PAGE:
Key Financial Numbers for 2017

Here are some key financial-planning numbers as we head into the new year.

Retirement plan contribution limits

Contribution limits for 401(k)s, 403(b)s, and 457 plans will remain at $18,000- the same for 2017 as they were in 2016. Contribution limits for those age 50 or older will be $24,000. The total allowable contribution to a 401(k)—including employee contributions (pretax, Roth, and after-tax) as well as employer’s contributions—is increasing to $54,000 for 2017.

IRA contribution limits

The contribution limit to IRAs (both traditional and Roth) will remain at $5,500 for 2017. Contribution limits for those age 50 or older will be $6,500.

The income limits to be able to deduct a traditional IRA contribution are increasing: individual filer’s income is limited to $72,000. For married couples filing jointly in which the spouse who makes the IRA contribution is covered by a workplace retirement plan, traditional IRA contributions are deductible if their income between $99,000; and $119,000.

Income limits for making Roth contributions are increasing to between $118,000 and $133,000 for single filers, and between $186,000 and $196,000 for married filers. Higher income investors can still take advantage of a “backdoor” Roth IRA. Please contact us for more information about these.

Social Security

Social Security recipients will be receiving a 0.3% cost of living adjustment in 2017. For more about the increase, see our article, “Social Security and Medicare: Making Sense of the 2017 Increases.”

The amount of workers’ income that is subject to Social Security tax is increasing to $127,200.

Health savings accounts

The limits for health savings accounts will remain about the same for 2017. Those with single coverage can contribute $3,400 to an HSA in 2017, and those with family coverage can contribute $6,750. Investors age 55 and older can make an additional $1,000 catch-up contribution.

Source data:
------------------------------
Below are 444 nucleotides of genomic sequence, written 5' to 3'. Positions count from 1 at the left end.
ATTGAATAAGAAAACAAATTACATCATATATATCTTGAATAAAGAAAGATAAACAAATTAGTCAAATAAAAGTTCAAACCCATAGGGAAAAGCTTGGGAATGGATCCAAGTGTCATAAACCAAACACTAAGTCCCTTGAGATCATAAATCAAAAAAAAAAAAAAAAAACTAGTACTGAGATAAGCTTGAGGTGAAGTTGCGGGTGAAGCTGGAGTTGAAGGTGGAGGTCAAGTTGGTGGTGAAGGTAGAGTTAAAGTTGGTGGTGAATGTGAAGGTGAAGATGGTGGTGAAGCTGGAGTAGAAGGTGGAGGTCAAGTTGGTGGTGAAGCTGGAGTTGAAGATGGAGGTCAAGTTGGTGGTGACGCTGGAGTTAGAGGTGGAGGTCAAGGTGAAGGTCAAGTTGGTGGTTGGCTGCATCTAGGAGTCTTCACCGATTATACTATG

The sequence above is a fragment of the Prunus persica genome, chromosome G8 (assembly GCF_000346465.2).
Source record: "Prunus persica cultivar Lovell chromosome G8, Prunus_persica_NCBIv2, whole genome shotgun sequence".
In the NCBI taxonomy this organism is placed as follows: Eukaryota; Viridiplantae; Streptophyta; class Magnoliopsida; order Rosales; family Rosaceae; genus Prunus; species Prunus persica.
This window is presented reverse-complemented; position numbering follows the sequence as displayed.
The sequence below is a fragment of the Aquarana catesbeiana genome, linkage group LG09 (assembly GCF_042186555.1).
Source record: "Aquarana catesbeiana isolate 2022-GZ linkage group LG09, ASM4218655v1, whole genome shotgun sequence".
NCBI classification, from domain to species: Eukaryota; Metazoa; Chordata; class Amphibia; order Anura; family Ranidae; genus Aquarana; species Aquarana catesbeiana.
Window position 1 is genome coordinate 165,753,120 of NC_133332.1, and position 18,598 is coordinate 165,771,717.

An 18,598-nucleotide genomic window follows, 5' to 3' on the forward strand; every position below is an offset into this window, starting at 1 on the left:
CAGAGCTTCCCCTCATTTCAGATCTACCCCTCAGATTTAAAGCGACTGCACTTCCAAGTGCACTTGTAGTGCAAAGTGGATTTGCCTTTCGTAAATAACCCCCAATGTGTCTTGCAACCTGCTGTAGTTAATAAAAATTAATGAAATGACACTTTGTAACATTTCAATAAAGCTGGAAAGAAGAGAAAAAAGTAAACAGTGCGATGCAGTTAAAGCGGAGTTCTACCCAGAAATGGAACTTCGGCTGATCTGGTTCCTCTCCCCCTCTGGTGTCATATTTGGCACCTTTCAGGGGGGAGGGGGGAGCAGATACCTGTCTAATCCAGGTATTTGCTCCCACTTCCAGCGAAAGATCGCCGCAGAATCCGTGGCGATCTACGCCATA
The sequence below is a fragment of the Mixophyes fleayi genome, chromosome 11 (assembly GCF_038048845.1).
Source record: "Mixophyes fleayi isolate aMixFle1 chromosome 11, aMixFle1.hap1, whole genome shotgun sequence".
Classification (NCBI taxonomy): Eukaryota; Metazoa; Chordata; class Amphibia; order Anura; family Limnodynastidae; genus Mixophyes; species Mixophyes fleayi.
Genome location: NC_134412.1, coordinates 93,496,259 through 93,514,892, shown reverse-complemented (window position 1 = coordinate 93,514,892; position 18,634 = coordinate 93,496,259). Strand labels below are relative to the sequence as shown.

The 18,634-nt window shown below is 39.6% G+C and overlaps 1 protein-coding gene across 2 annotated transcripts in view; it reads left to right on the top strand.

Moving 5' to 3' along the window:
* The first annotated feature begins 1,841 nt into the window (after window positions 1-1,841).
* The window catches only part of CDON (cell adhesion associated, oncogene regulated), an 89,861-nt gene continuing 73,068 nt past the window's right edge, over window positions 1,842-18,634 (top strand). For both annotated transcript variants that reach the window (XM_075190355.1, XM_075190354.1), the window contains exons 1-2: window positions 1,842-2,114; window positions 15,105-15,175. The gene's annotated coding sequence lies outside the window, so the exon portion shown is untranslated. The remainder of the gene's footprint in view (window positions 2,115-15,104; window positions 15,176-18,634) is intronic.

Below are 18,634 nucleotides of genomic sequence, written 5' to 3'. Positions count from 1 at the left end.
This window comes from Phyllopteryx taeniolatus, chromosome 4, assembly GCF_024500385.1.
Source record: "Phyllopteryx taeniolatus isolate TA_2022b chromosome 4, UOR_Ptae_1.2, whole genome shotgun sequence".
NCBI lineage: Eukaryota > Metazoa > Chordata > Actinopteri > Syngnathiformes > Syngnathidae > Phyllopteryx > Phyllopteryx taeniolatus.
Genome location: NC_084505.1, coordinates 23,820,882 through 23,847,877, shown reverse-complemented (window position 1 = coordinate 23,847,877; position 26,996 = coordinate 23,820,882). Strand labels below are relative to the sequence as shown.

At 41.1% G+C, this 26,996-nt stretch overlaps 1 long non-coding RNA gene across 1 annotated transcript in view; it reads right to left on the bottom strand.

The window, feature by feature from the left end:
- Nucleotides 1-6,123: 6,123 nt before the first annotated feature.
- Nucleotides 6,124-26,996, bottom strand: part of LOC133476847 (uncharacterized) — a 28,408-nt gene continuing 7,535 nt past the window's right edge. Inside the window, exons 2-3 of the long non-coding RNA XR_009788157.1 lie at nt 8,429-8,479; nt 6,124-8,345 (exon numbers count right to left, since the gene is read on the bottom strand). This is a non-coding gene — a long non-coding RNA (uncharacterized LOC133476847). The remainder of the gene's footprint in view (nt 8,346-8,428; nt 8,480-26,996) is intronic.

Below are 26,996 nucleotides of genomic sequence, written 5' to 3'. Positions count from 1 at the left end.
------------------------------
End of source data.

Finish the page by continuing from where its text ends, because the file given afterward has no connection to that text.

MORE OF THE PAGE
College education savings

Contributions to 529 college savings plans vary, but generally the gift tax limits apply. Each individual can contribute up to $14,000 a year to a 529 account for another individual without having it count toward gift tax limits and without having to file a gift tax return. However, investors who would like to make a large upfront contribution to a 529 can “front load” the account for up to 5 years worth of contributions, and though they would have to file a gift tax return, the contribution would not count toward their gift tax limits.

Education IRAs, also called Coverdell Education Savings Accounts have much lower contribution limits; for 2017 the limit is $2,000 per beneficiary. Additionally, income limits apply; for 2017, single filers income is limited to between $95,000 and $110,000. Married couples filing jointly can contribute to a Coverdell if their income is between $190,000 and $220,000.

Estate and gift tax

The annual gift-tax exclusion for 2017 remains at $14,000. The amount of assets that are exempt from the estate and gift tax is increasing to $5,490,000. Married couples can escape gift/estate taxes if their total assets and lifetime gifts are no more than $10,980,000.

Information for this article was derived from a Morningstar article written by Christine Benz.
Christine Benz is Morningstar’s director of personal finance and author of 30-Minute Money Solutions.